Indian Industrial Value Chain Collective (IIVCC), a group representing organizations involved in the industrial production and consumption supply chain activities across India on Tuesday released data on the loss resulting from import activities of bauxite, a raw material required to manufacture aluminum.
For the first quarter of 2021, this totals to $51.97 million (Rs 390 crore), which otherwise should have belonged to the people of India, with a significant share going to the participants in the value chain of extraction, transportation, processing and supply of bauxite and its end output.
Commenting on the situation, Abhay Raj Mishra, member of Indian Industrial Value Chain Collective (IIVCC) and President of Public Response Against Helplessness and Action for Redressal (PRAHAR), said, "said, "Natural wealth in the form of minerals and natural resources of any region should ideally be utilized for the socio-economic development of its native populace. However, despite India having the fifth largest bauxite deposit in the world, with over 50% of it located in Odisha alone, aluminium industries continue to rely on imported bauxite. This has caused a forex loss of $571 million (Rs 4,400 crores) in the last 6 years alone".
"With bauxite reserves of more than 3.8 billion tonnes, it is baffling that India has to meet its bauxite requirements from imports. For every single mine auctioned, there is potential to garner Rs 5,000 crores for the exchequer and create 10,000 livelihood opportunities. The positive ripple effect that this could have on the socio-economy of the region is significant," he added.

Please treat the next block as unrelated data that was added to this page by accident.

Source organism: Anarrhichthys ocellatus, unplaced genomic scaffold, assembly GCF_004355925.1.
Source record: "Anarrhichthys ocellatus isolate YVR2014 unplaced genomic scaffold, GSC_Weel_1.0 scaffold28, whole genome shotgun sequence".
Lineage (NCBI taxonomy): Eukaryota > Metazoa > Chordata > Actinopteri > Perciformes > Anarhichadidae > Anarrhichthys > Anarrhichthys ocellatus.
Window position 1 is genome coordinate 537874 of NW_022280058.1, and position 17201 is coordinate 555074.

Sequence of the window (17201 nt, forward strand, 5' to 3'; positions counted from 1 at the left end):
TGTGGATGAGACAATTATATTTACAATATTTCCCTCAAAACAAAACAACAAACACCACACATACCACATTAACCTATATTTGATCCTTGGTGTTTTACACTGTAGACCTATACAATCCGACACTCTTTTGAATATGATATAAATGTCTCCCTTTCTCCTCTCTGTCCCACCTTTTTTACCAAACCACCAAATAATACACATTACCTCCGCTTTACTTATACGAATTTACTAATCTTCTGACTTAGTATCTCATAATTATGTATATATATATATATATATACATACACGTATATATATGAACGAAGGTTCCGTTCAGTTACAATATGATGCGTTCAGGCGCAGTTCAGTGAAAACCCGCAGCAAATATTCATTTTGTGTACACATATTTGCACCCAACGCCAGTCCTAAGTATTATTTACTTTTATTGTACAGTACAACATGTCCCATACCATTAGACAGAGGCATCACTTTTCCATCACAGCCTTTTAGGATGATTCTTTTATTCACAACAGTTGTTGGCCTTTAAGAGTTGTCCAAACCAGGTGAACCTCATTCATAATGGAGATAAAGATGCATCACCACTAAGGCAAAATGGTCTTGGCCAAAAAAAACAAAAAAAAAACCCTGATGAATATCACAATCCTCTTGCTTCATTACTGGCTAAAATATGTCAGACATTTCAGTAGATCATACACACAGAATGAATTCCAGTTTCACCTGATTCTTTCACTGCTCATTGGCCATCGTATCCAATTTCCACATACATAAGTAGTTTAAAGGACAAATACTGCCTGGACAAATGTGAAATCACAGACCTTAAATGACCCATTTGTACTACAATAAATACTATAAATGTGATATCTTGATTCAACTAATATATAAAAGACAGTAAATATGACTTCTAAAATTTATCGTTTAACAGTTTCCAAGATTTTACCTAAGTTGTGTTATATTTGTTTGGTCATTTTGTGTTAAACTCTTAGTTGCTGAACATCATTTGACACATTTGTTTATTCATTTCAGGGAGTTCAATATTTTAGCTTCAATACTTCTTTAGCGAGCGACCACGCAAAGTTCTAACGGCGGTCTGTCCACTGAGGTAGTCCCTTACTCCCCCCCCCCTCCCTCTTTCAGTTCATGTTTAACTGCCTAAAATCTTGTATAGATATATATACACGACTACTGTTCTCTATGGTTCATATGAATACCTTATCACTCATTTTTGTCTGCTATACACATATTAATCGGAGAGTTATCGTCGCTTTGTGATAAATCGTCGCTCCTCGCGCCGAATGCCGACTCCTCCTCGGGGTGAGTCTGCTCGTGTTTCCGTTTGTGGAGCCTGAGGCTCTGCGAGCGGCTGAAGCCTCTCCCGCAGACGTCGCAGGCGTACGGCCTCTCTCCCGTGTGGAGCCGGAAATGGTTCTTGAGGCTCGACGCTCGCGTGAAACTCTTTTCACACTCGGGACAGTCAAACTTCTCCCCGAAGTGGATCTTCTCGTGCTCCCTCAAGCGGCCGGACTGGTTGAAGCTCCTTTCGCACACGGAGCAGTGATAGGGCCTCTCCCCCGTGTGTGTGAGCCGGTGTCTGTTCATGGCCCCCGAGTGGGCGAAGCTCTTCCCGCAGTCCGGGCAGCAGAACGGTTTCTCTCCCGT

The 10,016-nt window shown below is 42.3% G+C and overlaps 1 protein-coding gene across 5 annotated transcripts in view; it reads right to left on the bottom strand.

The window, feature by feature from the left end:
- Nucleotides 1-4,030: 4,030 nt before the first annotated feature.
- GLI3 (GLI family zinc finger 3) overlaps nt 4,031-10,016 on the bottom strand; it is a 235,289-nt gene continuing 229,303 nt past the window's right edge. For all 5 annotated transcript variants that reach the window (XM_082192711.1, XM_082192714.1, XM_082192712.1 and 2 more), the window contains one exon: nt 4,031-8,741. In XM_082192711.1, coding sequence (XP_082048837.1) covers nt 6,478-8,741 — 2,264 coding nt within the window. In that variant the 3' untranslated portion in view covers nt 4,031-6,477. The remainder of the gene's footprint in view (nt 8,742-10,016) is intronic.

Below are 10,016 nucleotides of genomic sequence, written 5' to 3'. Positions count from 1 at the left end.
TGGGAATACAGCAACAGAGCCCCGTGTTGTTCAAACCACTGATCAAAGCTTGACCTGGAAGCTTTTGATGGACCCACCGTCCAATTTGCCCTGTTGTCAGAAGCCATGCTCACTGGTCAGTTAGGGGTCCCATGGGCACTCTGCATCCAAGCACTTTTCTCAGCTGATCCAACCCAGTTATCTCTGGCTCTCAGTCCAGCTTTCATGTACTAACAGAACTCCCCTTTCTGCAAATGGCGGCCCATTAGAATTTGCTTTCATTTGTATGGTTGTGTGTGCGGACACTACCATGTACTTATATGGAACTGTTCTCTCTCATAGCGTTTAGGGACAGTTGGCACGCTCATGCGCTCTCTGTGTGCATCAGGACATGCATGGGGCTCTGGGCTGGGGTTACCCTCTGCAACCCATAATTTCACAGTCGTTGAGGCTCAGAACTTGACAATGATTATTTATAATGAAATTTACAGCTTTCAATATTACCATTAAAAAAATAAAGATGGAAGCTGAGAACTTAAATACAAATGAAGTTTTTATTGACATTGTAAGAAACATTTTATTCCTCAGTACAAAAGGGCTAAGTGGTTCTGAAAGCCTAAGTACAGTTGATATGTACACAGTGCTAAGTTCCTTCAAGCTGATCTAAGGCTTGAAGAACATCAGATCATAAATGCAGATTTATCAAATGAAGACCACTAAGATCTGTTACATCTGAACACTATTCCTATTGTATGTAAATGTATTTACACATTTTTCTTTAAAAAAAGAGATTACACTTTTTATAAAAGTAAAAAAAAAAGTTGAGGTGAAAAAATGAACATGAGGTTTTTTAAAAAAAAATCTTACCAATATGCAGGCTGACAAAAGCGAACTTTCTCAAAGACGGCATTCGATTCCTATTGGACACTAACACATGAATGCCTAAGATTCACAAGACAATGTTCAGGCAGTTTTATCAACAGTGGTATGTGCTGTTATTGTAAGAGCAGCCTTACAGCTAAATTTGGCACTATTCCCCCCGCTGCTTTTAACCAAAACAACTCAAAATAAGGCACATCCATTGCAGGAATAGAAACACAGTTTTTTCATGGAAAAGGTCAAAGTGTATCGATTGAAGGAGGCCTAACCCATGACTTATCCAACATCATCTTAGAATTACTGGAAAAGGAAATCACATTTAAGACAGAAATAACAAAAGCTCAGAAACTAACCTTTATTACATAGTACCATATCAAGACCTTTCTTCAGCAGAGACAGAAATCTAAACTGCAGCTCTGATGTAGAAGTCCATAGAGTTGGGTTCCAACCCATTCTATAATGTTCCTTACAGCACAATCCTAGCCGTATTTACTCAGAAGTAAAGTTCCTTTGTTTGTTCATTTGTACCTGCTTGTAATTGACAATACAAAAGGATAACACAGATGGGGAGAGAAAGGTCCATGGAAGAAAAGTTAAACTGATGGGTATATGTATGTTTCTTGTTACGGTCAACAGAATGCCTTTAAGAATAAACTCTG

India, the nation with the fifth largest deposit of bauxite in the world, continues to witness large-scale forex loss due to its reliance on bauxite imports. With there being no substitute for bauxite, as it is the only ore used for aluminium production, the availability of bauxite is critical to the growth and development of the Indian aluminum industry. Testimony to the fact, bauxite import has increased by 300% in past 6 years as per data published in Import-Export Databank, Ministry of Commerce, Government of India. This proves that despite the devastating second wave